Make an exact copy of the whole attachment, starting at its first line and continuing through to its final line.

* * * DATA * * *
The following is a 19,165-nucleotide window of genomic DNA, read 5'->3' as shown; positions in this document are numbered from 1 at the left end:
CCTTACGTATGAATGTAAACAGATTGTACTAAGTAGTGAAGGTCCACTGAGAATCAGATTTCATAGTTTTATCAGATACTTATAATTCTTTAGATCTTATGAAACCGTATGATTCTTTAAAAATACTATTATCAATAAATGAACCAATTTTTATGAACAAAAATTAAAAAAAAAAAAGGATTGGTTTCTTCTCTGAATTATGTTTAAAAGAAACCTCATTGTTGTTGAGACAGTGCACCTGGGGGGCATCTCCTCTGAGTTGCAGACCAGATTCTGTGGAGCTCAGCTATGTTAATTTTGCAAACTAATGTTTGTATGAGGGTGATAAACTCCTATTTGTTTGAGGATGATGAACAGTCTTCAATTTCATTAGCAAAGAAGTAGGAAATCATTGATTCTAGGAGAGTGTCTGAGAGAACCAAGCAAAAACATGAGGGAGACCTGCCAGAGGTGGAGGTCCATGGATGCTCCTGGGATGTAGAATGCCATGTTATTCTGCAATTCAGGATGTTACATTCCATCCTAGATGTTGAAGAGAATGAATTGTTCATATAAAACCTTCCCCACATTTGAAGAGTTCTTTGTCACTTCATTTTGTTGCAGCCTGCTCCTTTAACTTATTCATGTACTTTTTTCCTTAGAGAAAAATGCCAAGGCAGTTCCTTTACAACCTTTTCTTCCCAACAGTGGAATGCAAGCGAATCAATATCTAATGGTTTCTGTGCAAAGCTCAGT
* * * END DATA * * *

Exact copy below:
The following is a 19,165-nucleotide window of genomic DNA, read 5'->3' as shown; positions in this document are numbered from 1 at the left end:
CCTTACGTATGAATGTAAACAGATTGTACTAAGTAGTGAAGGTCCACTGAGAATCAGATTTCATAGTTTTATCAGATACTTATAATTCTTTAGATCTTATGAAACCGTATGATTCTTTAAAAATACTATTATCAATAAATGAACCAATTTTTATGAACAAAAATTAAAAAAAAAAAAGGATTGGTTTCTTCTCTGAATTATGTTTAAAAGAAACCTCATTGTTGTTGAGACAGTGCACCTGGGGGGCATCTCCTCTGAGTTGCAGACCAGATTCTGTGGAGCTCAGCTATGTTAATTTTGCAAACTAATGTTTGTATGAGGGTGATAAACTCCTATTTGTTTGAGGATGATGAACAGTCTTCAATTTCATTAGCAAAGAAGTAGGAAATCATTGATTCTAGGAGAGTGTCTGAGAGAACCAAGCAAAAACATGAGGGAGACCTGCCAGAGGTGGAGGTCCATGGATGCTCCTGGGATGTAGAATGCCATGTTATTCTGCAATTCAGGATGTTACATTCCATCCTAGATGTTGAAGAGAATGAATTGTTCATATAAAACCTTCCCCACATTTGAAGAGTTCTTTGTCACTTCATTTTGTTGCAGCCTGCTCCTTTAACTTATTCATGTACTTTTTTCCTTAGAGAAAAATGCCAAGGCAGTTCCTTTACAACCTTTTCTTCCCAACAGTGGAATGCAAGCGAATCAATATCTAATGGTTTCTGTGCAAAGCTCAGT